NEWS | Sept. 22, 2010

National security major piece to Afghan human rights puzzle

By G.A. Volb , NATO Training Mission - Afghanistan


The “Islam and Human Rights” symposium Sept. 20 at Camp Eggers Kabul, Afghanistan. Professor Ashraf Rasuli, legal advisor to Afghan President Hamid Karzai, provides insight into the government’s focus on human rights and how the effort relates to Islam. (Photo by G.A. Volb)

CAMP EGGERS, Afghanistan (Sept. 22, 2010) — Everything, to include human rights progress, hinges on the ability of the Afghan government to provide security for the nation.

Prof. Ashraf Rasuli, legal advisor to Afghan President Hamid Karzai,  said it was a crucial piece to the puzzle during the “Islam and Human Rights” symposium held here Sept. 20.

“Most people define human rights as the collection of regulations and laws developed in order to bring justice and civility to a society and protect individual rights,” Rasuli said. “Without security, it’s extremely difficult for a society to progress.”

The professor shared his insight with 40-plus members of the Afghan Ministry of Interior Legal Affairs Department, representatives of the Afghan Civil Order Police or ANCOP, and members of the coalition effort.  Dignitaries attending included: Afghan Maj. Gen. Abdul Rahim Shuja,  chief of legal affairs; and Maj. Gen. Abdul Masoud Ragheb, chief of the inspector general’s office.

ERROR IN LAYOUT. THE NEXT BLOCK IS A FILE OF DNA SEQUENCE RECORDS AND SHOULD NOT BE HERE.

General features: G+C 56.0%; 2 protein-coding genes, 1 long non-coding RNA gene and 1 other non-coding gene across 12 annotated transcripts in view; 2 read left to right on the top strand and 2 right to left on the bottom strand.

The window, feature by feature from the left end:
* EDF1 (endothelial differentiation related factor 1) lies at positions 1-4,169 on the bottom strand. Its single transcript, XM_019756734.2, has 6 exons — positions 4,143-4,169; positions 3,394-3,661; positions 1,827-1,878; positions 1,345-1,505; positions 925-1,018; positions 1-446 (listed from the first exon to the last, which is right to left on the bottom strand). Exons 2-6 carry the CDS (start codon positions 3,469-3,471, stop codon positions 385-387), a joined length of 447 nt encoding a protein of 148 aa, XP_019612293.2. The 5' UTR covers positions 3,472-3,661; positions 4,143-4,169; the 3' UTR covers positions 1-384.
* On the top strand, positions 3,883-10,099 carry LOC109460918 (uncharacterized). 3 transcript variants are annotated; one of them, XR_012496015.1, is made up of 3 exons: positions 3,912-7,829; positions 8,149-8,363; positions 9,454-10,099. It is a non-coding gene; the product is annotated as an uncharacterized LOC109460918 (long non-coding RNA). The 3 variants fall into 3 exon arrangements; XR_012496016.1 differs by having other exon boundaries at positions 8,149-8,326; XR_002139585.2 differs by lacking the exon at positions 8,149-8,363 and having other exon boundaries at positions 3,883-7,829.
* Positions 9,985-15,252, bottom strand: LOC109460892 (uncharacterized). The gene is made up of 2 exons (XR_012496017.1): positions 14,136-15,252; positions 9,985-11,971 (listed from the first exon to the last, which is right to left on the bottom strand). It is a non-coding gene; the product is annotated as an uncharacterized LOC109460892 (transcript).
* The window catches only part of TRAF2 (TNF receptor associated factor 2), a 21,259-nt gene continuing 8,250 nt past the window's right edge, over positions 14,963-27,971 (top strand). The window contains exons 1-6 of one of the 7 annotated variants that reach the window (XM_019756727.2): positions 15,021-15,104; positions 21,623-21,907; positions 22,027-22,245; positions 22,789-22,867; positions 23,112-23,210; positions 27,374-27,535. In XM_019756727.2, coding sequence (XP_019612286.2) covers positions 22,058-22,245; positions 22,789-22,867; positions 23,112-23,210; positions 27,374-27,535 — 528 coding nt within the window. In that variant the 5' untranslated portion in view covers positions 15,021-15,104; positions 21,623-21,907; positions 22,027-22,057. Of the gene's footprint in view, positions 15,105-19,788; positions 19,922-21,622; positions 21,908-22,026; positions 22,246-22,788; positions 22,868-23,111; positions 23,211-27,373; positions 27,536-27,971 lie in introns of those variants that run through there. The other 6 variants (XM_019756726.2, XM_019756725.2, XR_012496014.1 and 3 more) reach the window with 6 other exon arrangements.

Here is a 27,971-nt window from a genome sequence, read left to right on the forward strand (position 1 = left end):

Since taking office President Karzai has initiated a government commission to deal with human rights issues at the national level,  working issues through the judiciary system and ANP resources, plus Afghanistan has agreed to international human rights declarations.

“Islam,” emphasized Rasuli, “provides for the welfare of Muslims … essentially regulations governing an Islamic society.

“The government,” he pointed out, “also has a responsibility to determine how to institute and enforce these rights. Currently, we’re focusing on the basics – developing commissions to look into possible abuses and including rights in the constitution.”

The slight of build, grey-haired professor suggested that as security improves and the Afghan government matures, so will its ability to address human rights issues; to include social and political rights.

“Nobody,” he emphasized, “has the power to strip another of their basic human rights – to live freely, to work and to provide for their family.  And we will not accept any law contrary to the religion of Islam.”